On Sunday, November 17, the Davidson-Gundy Alumni Center at the University of Texas at Dallas was lit up and filled with nearly 300 people for the first Ackerman Center Leadership Dinner honoring Distinguished Scholar in Residence and former provost Dr. Hobson Wildenthal.
In addition to his leadership in developing the University’s curriculum, he became a dedicated force in the creation of the Ackerman Center and “its commitment to promoting the education and increased awareness of the Holocaust and related human rights issues.”
It was an impressive crowd including UT System Chancellor James B. Milliken, the children of the late Helma and Edward Ackerman (Paula Menendez, David Ackerman, Samantha Asch and Eddie Ackerman), Hobson’s family (wife Adele Wildenthal, brother Kern Wildenthal with wife Marnie Wildenthal, children and grandchildren), Dinner Host John Massey, Dallas City Council person Cara Mendelsohn, Dallas Holocaust And Human Rights Museum President/CEO Mary Pat Higgins, Hill Feinberg, Phyllis and Ron Steinhart, Patty and James Huffines, Rabbi Nancy Kasten and Rabbi David Stern, Joyce and Selwyn “Selly” Belofsky and Holocaust survivor and the Leah and Paul Lewis Chair of UTD Holocaust Studies Dr. Zsuzsanna Ozsváth, who had worked with Hobson since 1986 to “bolster the Holocaust Studies Program.
As the doors opened, a choir sang attracting guests into the ballroom to their table assignments. At 6:15 p.m. Interim Dean of the School of Arts and Humanities/Director of the Ackerman Center for Holocaust Studies Dr. Nils Roemer welcomed guests, saying that in addition to honoring Hobson, the occasion also provided the opportunity to learn and support the Ackerman Center.
UTD President Richard Benson read a proclamation from Gov. Greg Abbott honoring Hobson and announced the creation of the Elizabeth S. and John Massey endowment.
He was followed by Milliken, who described the Ackerman Center for Holocaust Studies as “one of the crown jewels in the UT System. It is one of only two places in the U.S. where you can take graduate-level courses in Holocaust studies and is a source of great pride for me and everyone associated with the UT System.”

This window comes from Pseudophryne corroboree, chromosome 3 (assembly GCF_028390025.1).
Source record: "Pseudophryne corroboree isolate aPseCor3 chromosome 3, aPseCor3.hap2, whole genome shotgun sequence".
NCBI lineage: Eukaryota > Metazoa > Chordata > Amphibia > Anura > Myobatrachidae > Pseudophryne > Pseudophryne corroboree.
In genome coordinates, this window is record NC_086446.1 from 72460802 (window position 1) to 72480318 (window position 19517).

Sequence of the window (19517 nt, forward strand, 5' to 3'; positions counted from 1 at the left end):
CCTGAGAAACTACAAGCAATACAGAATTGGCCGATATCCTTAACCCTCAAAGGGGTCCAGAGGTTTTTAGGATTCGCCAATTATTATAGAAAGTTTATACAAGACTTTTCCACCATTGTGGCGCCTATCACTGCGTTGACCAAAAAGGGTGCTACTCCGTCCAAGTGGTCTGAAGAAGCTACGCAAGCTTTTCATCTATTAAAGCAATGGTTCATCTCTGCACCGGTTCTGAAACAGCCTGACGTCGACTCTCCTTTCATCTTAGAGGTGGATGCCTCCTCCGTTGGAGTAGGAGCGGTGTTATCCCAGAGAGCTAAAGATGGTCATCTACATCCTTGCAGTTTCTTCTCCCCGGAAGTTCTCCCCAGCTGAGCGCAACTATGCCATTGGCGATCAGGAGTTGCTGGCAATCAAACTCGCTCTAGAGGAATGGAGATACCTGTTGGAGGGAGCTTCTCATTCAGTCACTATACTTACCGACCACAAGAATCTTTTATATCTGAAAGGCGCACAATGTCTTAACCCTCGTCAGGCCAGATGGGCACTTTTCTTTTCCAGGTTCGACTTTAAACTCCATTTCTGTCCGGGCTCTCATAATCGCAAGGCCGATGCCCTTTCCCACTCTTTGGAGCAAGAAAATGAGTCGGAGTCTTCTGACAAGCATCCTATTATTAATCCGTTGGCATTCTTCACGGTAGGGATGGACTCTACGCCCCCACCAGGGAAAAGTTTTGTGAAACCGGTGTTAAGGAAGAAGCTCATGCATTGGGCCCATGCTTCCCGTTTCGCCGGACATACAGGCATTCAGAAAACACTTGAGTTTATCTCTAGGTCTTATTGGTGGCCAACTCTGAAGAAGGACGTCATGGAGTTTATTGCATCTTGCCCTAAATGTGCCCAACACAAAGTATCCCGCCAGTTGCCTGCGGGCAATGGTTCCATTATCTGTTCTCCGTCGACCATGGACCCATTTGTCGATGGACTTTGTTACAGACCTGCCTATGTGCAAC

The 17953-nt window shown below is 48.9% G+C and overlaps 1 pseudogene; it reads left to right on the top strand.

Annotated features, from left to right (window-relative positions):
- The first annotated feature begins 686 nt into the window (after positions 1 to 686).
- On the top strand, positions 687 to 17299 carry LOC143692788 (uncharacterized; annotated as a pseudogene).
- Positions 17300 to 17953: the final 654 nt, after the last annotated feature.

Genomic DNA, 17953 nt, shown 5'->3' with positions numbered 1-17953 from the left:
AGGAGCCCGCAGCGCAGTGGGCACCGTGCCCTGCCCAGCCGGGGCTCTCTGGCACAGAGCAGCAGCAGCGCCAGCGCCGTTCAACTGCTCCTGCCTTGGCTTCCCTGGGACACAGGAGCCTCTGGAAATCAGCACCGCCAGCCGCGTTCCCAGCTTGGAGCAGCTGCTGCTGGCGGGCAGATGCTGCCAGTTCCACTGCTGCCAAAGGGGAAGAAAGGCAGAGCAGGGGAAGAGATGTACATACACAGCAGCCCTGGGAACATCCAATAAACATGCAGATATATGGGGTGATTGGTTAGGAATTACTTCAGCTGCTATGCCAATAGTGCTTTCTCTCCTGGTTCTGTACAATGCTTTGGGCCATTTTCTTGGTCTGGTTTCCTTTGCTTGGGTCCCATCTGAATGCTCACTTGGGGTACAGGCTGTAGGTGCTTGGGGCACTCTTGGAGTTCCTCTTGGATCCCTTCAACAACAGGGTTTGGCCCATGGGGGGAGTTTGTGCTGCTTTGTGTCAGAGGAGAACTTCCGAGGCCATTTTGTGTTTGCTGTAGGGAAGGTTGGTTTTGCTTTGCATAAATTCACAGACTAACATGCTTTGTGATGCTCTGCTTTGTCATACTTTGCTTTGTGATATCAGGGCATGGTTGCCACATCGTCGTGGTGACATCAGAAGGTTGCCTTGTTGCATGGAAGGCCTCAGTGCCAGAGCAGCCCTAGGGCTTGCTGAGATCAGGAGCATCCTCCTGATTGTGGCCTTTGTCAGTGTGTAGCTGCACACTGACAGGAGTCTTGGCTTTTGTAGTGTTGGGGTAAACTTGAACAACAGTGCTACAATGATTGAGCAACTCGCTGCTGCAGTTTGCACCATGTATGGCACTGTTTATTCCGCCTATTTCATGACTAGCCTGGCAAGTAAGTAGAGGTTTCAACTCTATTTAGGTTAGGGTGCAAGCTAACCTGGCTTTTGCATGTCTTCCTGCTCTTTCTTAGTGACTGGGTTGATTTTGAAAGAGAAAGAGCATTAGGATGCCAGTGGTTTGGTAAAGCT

Following dinner, Eddie Ackerman was joined on stage with his siblings to present the award to Hobson. Eddie summed up the feeling of the night by saying that without Hobson, the Center would not have been what it is today. This statement was supported by a video featuring Dr. Inga Musselman, Burton Einspruch, Richard Benson, Zsuzsanna and Dr. Debbie Pfister, who extolled Hobson’s role in the establishment of the Center.
In accepting the award, Hobson claimed that “I feel I should have been paying tuition all these years.”
He then recognized others who had been so important in the success of the Ackerman Center.
Regarding Edward Ackerman, Hobson regretted that his time with Ackerman had been too brief. “However, I do treasure the hours that we spent together… He was an enlightened and sophisticated American patriot, who felt deeply about our history and our traditions.”
He then shown the spotlight on Zsuzsanna Ozsváth, Burton Einspruch, the Lewis Barnett family, Selwin Belofsky and John Massey for their leadership.
While his comments were brief, he admitted that he was humbled and a little embarrassed by the award, saying he was lucky enough to have been a follower of Zsuzsanna — “The education I receive from Zsuzsanna and the great intellectuals who visited UT Dallas for the Burton C. Einspruch Lecture Series has been of immense personal value to me. I feel I should have been paying tuition all these years instead of being honored.”
Stressing the importance of the Ackerman Center’s work, he said, “We will never completely understand how this (the Holocaust) happened, but it is essential, crucial today to continue. This is why the Ackerman Center and its programs are fundamentally necessary for a complete education and why such education is so crucial to society today and tomorrow. I am very proud that UT Dallas features the educational programs provided by the Ackerman Center. Moving forward it remains vitally important that these programs continue and are still further enhanced. The support of our enlightened and dedicated community is a key to that continued support and expansion, and there is still much to be done.
Thanks to the evening being underwritten by Neuberger Berman plus a $250,000 matching challenge by the Edward and Wilhelmina Ackerman Foundation, nearly $1.1M resulting from the evening’s fundraiser would elevate the Hillel A. Feinberg Chair in Holocaust studies (currently held by Dr. David Patterson) to a Distinguished Chair, in addition to year-round activities of the center including graduate student research and public outreach activities.